Creating a Value Defaulter with C# Generics

C# generics are an incredibly flexible tool which can help C# developers overcome a whole host of challenges. Recently I was asked something that drew upon the use of generics to create an elegant solution to the problem

The Challenge

So this little exercise I did in response to a question posed by one of my coworkers a few weeks ago. He’s a super smart client side developer who really enjoys functional coding. On this occasion he was working with C#, and was interested to see if it had similar type flexibility. He wanted to know if it was possible to set the value of a type to a default value, if it was below a certain threshold. So, if the value is lower than 10, then it should be set to 10. Otherwise it should be left as it is.

The key point was that it should be able to take any type and default it correctly. On my first try I created a single method that determined the type of the value. It then converted a string version of the default value to that type using Convert.ChangeType, and assigned it back. I wasn’t happy with the fact that it relied on side-effects though.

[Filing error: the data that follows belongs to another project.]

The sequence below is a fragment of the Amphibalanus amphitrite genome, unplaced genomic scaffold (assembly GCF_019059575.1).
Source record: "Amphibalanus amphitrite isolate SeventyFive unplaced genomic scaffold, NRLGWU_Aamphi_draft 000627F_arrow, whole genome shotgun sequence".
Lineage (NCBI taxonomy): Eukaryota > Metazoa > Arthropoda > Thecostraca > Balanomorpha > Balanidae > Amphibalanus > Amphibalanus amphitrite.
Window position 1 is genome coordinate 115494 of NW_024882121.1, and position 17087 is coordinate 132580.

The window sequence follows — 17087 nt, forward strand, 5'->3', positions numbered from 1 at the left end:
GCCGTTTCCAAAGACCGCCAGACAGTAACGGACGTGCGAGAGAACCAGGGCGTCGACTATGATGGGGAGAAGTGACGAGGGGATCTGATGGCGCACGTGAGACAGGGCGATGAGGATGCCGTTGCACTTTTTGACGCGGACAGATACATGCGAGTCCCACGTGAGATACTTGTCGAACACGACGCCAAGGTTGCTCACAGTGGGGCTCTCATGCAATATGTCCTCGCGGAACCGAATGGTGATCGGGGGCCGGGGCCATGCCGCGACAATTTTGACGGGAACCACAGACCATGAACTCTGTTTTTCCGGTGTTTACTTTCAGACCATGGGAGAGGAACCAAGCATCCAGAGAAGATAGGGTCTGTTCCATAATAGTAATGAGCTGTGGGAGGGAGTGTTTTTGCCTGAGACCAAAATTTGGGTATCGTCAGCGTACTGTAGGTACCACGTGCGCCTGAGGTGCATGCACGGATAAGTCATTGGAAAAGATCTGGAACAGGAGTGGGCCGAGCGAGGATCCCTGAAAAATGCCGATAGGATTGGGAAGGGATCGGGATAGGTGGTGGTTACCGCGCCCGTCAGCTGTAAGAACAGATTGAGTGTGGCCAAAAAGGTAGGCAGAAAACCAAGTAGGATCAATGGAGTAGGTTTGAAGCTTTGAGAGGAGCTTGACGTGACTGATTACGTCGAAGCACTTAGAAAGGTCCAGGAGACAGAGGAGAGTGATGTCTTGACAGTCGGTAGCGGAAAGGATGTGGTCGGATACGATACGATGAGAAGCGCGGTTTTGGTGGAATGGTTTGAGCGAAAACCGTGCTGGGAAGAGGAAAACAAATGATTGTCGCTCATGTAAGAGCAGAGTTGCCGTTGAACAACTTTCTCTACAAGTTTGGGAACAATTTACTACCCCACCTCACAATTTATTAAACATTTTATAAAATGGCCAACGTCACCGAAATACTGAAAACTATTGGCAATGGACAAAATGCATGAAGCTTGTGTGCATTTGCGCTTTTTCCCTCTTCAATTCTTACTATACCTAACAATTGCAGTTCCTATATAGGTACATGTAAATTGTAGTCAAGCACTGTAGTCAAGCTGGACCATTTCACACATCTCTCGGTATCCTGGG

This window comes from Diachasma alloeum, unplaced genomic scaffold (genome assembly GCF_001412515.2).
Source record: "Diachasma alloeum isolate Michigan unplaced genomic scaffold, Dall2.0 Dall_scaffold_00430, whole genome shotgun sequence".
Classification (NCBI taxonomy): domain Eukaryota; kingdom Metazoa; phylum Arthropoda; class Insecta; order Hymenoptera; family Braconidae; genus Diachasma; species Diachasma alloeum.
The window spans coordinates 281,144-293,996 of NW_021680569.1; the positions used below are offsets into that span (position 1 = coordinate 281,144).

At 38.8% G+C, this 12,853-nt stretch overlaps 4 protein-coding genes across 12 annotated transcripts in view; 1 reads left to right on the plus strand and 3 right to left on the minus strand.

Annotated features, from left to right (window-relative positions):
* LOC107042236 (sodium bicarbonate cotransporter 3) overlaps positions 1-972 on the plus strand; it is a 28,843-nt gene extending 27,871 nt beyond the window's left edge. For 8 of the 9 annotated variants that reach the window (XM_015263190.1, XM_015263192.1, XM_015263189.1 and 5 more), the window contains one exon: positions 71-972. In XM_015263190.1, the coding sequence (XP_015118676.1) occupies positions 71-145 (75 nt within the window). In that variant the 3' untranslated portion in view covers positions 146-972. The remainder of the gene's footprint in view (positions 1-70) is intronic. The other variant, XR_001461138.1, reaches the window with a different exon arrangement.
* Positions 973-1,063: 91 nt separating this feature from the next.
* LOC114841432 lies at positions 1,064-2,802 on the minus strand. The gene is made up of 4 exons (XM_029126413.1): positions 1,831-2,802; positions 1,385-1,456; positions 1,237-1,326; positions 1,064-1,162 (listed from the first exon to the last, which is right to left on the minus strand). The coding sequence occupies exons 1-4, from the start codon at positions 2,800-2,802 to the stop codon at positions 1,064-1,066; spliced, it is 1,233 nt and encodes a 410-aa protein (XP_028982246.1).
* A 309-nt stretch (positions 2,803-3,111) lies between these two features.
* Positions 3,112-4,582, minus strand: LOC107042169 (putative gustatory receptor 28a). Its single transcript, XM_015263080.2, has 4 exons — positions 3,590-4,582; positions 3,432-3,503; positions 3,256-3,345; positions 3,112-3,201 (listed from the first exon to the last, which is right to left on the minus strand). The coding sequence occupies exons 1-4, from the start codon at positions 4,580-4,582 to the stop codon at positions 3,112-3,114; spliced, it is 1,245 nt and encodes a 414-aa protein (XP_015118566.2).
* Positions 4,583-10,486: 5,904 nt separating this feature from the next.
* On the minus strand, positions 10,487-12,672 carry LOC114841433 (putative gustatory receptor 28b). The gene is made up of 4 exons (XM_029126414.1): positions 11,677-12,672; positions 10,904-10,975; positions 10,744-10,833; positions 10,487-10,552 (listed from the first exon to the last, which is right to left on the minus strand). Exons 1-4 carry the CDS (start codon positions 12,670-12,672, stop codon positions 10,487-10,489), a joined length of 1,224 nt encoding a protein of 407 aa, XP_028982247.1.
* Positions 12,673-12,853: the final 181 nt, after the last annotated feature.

The Final Solution

Of course, the cleanest solution – and the one I ended up going with – is to use generics. Together with lambda expressions they are my favorite feature in C# and turned a clunky multiple line solution in to a simple one liner. In fact, the final method simply looked like this:

public T MinOrValue(T value)
{
    return value.CompareTo(_minimumValue) >= 0 ? value : _minimumValue;
}

It’s not going to do you much good out of context, so check out the source code on GitHub. The generic version is better than the original on two fronts. First, as mentioned, it’s more concise. Second the GenericValueComparer class which wraps it doesn’t just take in the type, but also what the default value should be too.

An unintended side effect of the implementation was the ability to extend it to work with any type that implements IComparable. The unit tests show an example of how to default the value of a simple custom type. This class compares its own properties by implementing CompareTo(), and is defaulted to the provided value if they fall outside the range.

Leave a Reply

Your email address will not be published. Required fields are marked *